originally posted on Shakesville by Melissa McEwan | Monday, February 25, 2008 as Feminism 101: “Feminists Look for Stuff to Get Mad About”
[This is a new series in which I’ll be addressing misconceptions or answering questions about feminism and/or feminists. There are certainly old posts that would naturally fall into a Feminism 101 series, like Rape is Not a Compliment, Animal House, or On “Bitch” and Other Misogynist Language (reposted here on FF101 last week ~tigtog), but, increasingly, it’s apparent we need a collection of posts on critical theories and prejudices, to which we can point here and elsewhere to succinctly deal with recurring themes, so here we go. If you have a topic you’d like to see covered in this series, email me.
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“Feminists Look for Stuff to Get Mad About”
Of all the condescending, dismissive, and factually incorrect accusations used by concern trolls (or hostile trolls) to attempt to silence, shame, or in some other way discourage feminists from addressing sexism in all its manifestations, perhaps none is quite so stupid as the charge that feminists are “looking” for things about which to be offended—as if feminism is a product that will go out of production if there aren’t enough buyers and sales are waning because sexism is, like, so over, dude.
This notion is ridiculous for a couple of reasons. For a start, misogyny is so pervasive that no one has to look for it. That said reality is even remotely in doubt is laughable, given that any YouTube comments section on any video featuring a woman will be rife with misogynist swill.
I use YouTube as an example very deliberately, because I want to point out, before moving on, how feminist allies can inadvertently bolster the case of silencers who charge that feminists look for things about which to be offended. Each time I mention YouTube threads, commenters inevitably say either “YouTube commenters are the lowest common denominator” and/or “Just don’t read those threads.” I’m not sure everyone who says those things has really considered the implications, so let’s deal with that first.
The assertion that YouTube threads aren’t a legitimate source because they’re ostensibly populated by juvenile delinquents or society’s dregs isn’t actually a sound argument. The same stuff—if more accurately spelled and with fewer Random Capitalizations—can be found in the comments threads of most major progressive political blogs, especially in response to posts about conservative women. (You want to know if there’s misogyny among progressive blog readers? Post something about Ann Coulter.) Thanks to blogospheric demographics surveys, we know the average blog user is older, better educated, and wealthier than the average person in the general populace; this is not an issue of maturity or intelligence or class. Treating sexism as though it is indigenous to any singular demographic, or unique combination of traits—or, the flipside of that equation, regarding any demographic as wholly devoid of entrenched misogyny—is both foolhardy and inaccurate. And, more to the point, irrelevant: There are millions of YouTube users and an alarmingly high rate of misogynistic comments. The quality of who is making those comments isn’t of much interest to women who must nonetheless suffer their undeniable quantity. Which brings us to…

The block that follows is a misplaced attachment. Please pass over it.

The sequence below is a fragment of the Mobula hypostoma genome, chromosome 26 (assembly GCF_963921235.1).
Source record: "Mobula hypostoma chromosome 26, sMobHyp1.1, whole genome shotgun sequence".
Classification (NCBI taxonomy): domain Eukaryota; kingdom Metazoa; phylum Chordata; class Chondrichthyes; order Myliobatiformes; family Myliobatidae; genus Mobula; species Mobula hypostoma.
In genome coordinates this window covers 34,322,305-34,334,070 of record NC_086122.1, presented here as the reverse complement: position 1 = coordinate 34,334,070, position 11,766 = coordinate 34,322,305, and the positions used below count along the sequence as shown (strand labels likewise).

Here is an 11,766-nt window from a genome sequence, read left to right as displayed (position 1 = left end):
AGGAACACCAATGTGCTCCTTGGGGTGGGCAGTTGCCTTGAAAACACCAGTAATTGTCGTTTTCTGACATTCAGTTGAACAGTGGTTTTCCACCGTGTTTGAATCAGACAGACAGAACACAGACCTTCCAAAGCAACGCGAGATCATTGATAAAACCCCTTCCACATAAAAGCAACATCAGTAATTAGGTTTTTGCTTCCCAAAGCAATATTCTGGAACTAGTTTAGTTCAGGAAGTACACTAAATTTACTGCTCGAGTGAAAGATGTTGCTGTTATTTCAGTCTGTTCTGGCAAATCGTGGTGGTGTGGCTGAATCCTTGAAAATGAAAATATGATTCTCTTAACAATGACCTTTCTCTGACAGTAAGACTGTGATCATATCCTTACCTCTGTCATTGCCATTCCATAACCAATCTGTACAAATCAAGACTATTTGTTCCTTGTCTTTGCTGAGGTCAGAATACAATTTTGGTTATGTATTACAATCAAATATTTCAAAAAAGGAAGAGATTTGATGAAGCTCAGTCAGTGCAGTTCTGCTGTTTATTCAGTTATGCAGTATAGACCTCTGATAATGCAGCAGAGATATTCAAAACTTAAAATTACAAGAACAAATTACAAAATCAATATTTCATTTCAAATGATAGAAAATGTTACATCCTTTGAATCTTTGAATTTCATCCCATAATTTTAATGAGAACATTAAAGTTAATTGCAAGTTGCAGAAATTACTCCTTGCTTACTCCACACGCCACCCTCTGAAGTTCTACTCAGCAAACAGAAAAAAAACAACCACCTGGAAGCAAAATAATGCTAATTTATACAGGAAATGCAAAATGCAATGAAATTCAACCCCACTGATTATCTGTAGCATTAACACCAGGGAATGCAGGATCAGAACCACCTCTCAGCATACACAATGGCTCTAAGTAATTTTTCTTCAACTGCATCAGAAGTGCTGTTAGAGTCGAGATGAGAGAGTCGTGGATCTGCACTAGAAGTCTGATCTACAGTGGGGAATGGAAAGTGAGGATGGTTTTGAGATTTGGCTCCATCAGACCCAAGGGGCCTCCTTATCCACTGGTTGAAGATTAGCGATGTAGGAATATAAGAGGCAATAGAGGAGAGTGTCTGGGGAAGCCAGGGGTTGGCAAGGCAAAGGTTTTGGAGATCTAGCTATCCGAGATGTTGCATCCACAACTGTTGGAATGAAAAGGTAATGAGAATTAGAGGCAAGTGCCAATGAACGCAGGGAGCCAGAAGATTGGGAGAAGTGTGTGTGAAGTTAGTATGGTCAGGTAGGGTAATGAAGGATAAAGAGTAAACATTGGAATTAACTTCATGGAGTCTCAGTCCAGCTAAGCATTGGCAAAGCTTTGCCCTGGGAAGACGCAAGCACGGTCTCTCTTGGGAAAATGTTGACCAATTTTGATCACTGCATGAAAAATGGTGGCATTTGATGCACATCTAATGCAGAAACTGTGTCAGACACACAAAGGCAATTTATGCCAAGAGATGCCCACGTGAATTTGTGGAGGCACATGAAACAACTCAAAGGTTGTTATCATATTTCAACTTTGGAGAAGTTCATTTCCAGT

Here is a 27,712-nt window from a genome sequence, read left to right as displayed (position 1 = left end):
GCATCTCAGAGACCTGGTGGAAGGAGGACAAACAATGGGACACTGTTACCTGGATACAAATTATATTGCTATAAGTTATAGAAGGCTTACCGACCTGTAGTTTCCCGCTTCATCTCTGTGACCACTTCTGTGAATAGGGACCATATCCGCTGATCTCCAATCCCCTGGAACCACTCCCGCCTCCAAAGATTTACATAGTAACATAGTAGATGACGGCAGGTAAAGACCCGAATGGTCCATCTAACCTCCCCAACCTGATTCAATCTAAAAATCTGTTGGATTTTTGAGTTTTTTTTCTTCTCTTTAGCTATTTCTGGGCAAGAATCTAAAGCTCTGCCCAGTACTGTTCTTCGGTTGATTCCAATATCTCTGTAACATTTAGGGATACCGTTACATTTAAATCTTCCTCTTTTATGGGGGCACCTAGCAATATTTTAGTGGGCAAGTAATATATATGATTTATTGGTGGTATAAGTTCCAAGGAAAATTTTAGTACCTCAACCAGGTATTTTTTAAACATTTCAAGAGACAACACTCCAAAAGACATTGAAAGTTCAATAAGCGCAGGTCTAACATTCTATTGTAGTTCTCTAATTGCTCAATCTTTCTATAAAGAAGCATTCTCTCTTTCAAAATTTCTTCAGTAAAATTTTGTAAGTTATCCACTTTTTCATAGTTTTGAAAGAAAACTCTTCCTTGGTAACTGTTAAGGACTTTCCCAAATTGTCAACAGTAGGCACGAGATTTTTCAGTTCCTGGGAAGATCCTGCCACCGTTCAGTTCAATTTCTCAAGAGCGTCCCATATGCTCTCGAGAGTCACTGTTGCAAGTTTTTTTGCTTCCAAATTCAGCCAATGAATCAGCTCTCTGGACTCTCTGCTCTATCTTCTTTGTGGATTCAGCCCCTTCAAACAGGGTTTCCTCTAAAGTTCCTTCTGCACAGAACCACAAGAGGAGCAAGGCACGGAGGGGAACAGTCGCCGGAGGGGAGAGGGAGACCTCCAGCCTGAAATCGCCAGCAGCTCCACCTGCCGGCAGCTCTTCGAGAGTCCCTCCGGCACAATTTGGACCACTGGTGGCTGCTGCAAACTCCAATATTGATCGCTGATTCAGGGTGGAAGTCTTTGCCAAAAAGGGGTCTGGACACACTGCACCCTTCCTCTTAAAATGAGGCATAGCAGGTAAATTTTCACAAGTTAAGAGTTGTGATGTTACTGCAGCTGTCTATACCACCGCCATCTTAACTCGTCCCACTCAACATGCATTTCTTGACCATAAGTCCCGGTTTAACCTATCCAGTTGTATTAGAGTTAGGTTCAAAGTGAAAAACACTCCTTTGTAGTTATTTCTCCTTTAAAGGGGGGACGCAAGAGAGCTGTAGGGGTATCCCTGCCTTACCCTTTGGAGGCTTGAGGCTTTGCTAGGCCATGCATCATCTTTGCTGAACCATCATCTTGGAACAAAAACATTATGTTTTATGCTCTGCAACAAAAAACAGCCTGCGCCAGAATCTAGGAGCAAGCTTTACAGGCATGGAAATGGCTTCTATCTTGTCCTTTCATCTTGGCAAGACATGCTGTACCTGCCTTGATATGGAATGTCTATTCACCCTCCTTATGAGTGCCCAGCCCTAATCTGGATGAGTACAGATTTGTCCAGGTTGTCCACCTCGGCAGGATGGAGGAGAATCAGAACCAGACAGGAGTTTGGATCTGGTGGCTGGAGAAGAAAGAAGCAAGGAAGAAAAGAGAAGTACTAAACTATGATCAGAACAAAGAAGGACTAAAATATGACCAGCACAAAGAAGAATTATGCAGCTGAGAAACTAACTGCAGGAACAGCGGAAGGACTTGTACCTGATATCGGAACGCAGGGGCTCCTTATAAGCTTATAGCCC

Telling women that they should merely abstain from reading and/or participating in YouTube threads—or other places online and offline plagued by unfettered misogyny—is akin to telling women their choices are to tolerate sexual harassment in order to participate in it, or segregate themselves and necessarily limit their opportunities in the public sphere. In addition to unfairly punishing women, that’s also a tacit endorsement of openly expressed misogyny. No matter how authentic the genuine feelings of concern that may motivate such a recommendation, when someone advises a woman to disengage herself from a public space in which misogyny is rampant, one also necessarily, if unintentionally, communicates the message that her contributions to that space are not valuable enough to fight to protect. By slow increments, every unmonitored space thusly becomes uninhabitable by any woman not willing to suffer—and indulge—misogynist bullies.